Saturday, December 27, 2014

Deck Light Improvement

Just in case you aren't yet sick of hearing stories about my deck light, I have one more for you.  This time it is an improvement to the existing system.

After finally getting the deck light working, I just couldn't leave well enough alone.  The deck light is a pretty standard 12 volt, 30 watt, PAR 36 incandescent bulb.  What that means is that it takes approximately 2.5 amps of current to run the light when it is on.  While that is fine if you have an infinite supply of energy, on a sailboat under sail that is a lot of power being drained from the house battery bank.  And being an incandescent bulb, most of that energy goes to producing heat and not light.

Since I have been replacing the most used incandescent lights on the boat with LED bulbs, I decided to look around and see if I could find a reasonable cost replacement for this relatively power hungry bulb.  Consulting the oracle, I found a number of LED 12 volt PAR36 bulbs.  Unfortunately a lot of the bulbs I found were for indoor use only.  Since my deck light is held up by a simple, and not weather tight, plastic frame, I definitely need an outdoor bulb.  I found a few relatively expensive bulbs (in the $60 U.S. price range) and then came across a more reasonable option on Amazon.

The bulb I found consisted of the standard PAR 36 glass bulb housing.  Inside, instead of an incandescent filament, is a circuit board with a bunch of LED's mounted on it (and I assume some other circuitry that you can't see).  The result is an LED bulb with the same physical characteristics and weather protection as the bulb I am trying to replace.  And at $26, it is only twice the price of a replacement incandescent bulb.  So, I ordered one.

LED Par36 Bulb

I ordered it through Amazon and the order was fulfilled via EverSale.  To my amazement, having ordered it just before Christmas, it arrived the day after Christmas...probably the fastest "standard" shipping I have ever had.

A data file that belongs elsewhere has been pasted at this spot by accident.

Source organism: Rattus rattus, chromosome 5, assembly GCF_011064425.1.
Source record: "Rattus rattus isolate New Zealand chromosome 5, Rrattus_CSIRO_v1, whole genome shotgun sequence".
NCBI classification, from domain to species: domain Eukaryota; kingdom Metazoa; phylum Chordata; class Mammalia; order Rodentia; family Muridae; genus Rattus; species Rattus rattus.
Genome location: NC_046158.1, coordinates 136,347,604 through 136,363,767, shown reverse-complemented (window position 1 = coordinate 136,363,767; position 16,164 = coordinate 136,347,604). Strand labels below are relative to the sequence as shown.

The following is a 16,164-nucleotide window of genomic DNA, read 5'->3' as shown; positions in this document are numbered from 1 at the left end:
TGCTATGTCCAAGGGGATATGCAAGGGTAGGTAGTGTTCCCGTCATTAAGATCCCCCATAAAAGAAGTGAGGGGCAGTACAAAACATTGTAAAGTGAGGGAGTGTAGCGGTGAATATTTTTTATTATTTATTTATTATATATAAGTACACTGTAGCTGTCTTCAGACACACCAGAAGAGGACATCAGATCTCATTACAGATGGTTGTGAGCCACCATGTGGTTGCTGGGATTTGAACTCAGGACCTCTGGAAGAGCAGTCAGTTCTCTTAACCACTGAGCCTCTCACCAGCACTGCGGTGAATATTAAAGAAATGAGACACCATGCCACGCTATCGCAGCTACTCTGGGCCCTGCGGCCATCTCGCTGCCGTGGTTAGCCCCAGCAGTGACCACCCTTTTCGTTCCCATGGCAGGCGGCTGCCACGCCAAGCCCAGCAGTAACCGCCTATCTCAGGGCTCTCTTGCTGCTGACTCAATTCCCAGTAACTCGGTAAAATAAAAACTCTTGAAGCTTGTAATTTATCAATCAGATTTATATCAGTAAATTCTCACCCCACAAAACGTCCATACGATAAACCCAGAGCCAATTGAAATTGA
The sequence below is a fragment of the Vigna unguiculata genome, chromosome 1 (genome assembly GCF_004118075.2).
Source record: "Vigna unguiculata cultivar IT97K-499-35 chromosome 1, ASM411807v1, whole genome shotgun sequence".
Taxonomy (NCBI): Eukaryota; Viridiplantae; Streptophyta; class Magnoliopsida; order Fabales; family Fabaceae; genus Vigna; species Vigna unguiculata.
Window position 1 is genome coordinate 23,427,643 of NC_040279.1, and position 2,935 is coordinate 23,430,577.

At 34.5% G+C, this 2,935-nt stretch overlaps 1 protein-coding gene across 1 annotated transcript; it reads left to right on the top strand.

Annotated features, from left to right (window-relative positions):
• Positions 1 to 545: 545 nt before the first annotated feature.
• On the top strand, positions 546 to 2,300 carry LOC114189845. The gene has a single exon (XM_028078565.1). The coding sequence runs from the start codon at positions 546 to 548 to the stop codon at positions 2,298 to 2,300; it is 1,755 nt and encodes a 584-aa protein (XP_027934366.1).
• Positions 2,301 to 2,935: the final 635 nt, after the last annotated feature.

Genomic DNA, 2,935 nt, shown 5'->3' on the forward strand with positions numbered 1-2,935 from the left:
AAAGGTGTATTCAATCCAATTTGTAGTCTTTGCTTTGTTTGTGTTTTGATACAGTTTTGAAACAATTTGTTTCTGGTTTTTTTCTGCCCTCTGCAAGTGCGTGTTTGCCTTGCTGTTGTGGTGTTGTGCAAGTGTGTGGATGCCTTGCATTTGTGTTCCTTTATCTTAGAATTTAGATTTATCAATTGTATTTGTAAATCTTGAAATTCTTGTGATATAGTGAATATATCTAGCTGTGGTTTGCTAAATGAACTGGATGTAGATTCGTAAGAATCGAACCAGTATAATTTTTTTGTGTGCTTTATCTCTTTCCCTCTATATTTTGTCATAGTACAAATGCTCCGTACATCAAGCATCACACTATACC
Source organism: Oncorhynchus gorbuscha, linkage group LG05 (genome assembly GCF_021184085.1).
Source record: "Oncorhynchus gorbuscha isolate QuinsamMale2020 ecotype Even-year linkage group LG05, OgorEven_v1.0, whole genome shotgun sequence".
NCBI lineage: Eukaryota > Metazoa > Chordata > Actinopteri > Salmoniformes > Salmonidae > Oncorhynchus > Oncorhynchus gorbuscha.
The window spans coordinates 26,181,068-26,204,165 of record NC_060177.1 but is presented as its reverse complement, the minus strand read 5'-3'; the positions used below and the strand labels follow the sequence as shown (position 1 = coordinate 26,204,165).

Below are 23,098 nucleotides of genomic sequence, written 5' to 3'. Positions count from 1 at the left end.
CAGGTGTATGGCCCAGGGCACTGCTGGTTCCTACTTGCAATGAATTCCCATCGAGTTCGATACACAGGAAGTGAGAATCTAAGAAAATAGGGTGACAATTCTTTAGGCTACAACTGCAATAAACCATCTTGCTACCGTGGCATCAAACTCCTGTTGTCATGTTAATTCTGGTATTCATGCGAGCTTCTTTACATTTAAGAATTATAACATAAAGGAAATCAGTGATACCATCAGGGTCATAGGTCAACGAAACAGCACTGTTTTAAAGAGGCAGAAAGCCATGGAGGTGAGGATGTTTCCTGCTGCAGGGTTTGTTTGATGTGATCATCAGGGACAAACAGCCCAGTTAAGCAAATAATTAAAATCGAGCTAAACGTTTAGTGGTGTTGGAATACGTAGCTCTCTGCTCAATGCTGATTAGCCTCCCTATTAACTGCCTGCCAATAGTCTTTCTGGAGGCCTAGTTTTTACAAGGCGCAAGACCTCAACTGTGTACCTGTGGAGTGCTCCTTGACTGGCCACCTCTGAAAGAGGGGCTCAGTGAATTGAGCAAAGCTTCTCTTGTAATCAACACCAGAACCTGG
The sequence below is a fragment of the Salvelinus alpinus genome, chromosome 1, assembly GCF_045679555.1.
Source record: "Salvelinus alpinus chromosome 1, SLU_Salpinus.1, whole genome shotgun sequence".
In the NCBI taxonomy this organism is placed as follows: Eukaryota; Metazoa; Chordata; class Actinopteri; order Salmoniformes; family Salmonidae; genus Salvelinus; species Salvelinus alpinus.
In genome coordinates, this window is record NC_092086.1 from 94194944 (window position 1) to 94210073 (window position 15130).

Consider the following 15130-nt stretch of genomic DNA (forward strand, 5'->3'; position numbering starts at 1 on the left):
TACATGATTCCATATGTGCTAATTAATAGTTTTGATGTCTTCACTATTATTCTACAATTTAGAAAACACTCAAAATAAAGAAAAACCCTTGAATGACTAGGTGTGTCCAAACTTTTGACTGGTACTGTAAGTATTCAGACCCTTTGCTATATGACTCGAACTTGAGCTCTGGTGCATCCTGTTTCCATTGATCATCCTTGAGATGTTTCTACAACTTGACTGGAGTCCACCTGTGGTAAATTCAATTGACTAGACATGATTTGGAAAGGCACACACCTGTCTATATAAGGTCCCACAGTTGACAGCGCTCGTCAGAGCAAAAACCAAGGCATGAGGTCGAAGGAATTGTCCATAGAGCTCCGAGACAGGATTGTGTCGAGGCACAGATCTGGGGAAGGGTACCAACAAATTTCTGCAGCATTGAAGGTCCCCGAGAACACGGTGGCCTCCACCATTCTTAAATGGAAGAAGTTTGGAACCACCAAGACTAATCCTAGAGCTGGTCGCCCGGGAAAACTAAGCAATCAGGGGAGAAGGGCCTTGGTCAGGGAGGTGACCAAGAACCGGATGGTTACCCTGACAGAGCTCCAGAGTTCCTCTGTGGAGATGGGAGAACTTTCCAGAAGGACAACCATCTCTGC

So, today I went up the mast to the deck light again.  I swapped out the incandescent bulb for this new LED one, making sure I applied some dielectric grease to the connectors when I installed the new one (I hold out hope that this one will last a while and I won't have to go back up there again anytime soon).  I test the light and it lights up and seems brighter than the original bulb, but during the daytime it is hard to tell.

Another issue I had with the original bulb is that, while it is technically a flood light, it acted more like a spot light. The light produced by the bulb created a well lit 4 foot diameter circle on the forward bridge deck and then quickly faded the further out you went from that circle.  Given that my catamaran is just over 21 foot wide, a better light spread would be nice.

Finally, after it got dark, I went out to see how well this new LED replacement works...

To say that I'm happy with the result is an understatement. The light is certainly brighter than the original bulb.  At 9 watts (.75 amps), it consumes less than a third of the power of the original.  And a nice side effect is that the light produced by the bulb is much more even across the entire deck of the boat (as you can see in the picture above). I'm sure that this will make working on the deck at night a much safer experience.

So far I have to give this bulb a thumbs up.


  1. The best place we've found to buy LEDs is at Cheap, great selection, excellent service.

    S/V Kintala

    1. Hey Deb,

      You had recommended them before so I looked there, but didn't find a weatherproof PAR 36 bulb when I searched their site.

      Definitely need a weatherproof bulb for a deck light.